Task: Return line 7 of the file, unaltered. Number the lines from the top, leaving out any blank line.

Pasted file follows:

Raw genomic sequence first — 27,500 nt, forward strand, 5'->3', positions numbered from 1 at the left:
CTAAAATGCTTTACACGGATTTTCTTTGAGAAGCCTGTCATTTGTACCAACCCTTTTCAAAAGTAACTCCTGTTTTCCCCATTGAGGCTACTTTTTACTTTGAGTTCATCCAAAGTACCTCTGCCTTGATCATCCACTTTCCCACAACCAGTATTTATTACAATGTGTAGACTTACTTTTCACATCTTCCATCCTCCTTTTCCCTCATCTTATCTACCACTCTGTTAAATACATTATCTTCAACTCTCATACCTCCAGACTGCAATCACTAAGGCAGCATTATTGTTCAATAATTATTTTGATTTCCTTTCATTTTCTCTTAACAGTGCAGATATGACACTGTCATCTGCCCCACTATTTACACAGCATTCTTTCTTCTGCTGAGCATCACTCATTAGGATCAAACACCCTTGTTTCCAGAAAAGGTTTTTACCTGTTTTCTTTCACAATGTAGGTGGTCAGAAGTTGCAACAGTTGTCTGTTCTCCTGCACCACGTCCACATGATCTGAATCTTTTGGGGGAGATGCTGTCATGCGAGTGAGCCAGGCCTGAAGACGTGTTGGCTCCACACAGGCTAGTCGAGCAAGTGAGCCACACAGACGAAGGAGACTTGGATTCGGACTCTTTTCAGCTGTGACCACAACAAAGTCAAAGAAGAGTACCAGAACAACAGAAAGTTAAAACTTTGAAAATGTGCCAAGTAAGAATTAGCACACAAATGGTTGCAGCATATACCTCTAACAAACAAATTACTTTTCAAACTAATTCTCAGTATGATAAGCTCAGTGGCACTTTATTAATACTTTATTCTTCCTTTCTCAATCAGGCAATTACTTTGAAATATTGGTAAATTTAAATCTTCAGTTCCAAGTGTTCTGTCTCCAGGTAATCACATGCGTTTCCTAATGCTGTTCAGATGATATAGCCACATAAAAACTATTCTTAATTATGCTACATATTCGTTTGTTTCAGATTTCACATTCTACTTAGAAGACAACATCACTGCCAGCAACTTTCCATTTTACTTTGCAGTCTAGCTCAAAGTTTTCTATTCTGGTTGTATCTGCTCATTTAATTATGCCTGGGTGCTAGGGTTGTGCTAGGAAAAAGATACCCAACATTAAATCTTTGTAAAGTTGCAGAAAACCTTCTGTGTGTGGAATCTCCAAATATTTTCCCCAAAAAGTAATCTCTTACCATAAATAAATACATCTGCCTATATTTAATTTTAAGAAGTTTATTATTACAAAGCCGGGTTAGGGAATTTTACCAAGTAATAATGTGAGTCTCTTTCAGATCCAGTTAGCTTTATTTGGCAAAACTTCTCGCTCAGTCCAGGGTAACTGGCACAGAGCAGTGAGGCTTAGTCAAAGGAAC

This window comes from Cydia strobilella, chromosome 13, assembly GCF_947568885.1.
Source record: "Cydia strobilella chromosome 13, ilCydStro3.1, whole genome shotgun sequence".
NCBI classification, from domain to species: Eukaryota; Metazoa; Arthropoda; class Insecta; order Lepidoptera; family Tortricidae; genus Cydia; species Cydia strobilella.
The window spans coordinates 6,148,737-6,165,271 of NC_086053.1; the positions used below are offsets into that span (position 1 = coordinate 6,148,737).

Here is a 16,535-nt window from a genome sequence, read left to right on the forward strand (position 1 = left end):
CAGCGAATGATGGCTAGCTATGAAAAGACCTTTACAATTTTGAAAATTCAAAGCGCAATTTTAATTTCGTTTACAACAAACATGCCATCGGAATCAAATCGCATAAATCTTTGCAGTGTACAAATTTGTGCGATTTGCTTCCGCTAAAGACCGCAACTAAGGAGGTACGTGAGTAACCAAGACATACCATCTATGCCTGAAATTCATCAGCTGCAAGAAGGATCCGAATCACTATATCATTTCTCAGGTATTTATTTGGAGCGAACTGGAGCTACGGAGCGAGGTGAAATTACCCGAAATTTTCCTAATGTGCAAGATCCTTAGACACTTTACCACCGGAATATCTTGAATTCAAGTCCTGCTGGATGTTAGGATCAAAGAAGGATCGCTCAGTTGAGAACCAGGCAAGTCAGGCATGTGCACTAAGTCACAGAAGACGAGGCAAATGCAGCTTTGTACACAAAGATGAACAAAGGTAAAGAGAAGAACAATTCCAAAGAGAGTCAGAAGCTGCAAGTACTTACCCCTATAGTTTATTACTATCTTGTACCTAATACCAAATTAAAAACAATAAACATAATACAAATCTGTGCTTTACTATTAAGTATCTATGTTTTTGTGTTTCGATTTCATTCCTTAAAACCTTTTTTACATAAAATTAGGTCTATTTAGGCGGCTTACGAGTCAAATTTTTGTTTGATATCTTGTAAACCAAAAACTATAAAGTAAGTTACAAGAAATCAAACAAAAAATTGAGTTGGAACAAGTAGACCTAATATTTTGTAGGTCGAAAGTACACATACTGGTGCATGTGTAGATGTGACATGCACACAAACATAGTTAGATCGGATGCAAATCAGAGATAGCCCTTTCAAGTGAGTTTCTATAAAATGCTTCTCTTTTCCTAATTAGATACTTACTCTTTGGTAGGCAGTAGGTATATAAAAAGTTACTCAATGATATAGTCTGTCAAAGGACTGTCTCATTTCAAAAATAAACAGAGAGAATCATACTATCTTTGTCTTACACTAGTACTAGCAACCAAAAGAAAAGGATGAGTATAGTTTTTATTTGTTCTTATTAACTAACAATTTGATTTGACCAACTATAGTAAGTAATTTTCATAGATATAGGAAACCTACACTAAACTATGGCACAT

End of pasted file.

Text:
Here is a 16,535-nt window from a genome sequence, read left to right on the forward strand (position 1 = left end):